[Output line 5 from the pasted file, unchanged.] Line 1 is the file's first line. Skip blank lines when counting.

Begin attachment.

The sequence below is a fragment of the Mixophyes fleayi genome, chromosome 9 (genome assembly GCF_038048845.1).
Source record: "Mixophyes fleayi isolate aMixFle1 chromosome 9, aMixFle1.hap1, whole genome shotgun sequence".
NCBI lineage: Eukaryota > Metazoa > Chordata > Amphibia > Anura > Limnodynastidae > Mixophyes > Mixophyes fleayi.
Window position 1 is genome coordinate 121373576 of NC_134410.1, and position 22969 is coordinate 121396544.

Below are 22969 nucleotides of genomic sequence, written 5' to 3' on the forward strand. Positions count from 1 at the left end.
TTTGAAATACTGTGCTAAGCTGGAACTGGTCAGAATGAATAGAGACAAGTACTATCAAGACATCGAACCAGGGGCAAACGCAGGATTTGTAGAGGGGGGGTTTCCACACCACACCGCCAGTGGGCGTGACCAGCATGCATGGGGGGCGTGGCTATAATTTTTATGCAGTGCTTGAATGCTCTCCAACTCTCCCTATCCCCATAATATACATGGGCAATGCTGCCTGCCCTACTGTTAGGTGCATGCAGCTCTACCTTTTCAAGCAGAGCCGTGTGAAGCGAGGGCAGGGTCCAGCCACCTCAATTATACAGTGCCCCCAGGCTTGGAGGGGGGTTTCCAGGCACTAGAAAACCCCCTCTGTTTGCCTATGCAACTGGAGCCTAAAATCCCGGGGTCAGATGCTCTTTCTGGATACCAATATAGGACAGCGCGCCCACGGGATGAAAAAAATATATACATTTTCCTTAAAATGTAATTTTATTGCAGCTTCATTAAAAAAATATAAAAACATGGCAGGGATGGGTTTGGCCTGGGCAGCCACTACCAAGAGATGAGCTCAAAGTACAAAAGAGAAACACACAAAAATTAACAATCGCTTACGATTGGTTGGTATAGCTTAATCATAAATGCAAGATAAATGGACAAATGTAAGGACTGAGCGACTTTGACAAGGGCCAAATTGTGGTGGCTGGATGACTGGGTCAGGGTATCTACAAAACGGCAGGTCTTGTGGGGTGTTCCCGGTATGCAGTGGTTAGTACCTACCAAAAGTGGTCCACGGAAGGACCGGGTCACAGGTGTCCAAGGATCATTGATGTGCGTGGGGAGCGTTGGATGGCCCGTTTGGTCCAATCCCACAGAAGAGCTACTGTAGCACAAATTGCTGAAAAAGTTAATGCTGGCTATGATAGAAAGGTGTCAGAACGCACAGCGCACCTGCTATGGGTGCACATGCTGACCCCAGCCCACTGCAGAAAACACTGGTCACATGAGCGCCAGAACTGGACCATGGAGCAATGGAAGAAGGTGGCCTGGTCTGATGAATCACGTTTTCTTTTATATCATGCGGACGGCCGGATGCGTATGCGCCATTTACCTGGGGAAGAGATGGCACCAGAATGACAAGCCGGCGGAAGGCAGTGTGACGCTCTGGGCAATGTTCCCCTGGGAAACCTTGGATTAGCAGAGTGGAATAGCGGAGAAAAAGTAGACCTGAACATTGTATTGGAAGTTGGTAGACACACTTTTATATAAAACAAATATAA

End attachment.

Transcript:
Below are 22969 nucleotides of genomic sequence, written 5' to 3' on the forward strand. Positions count from 1 at the left end.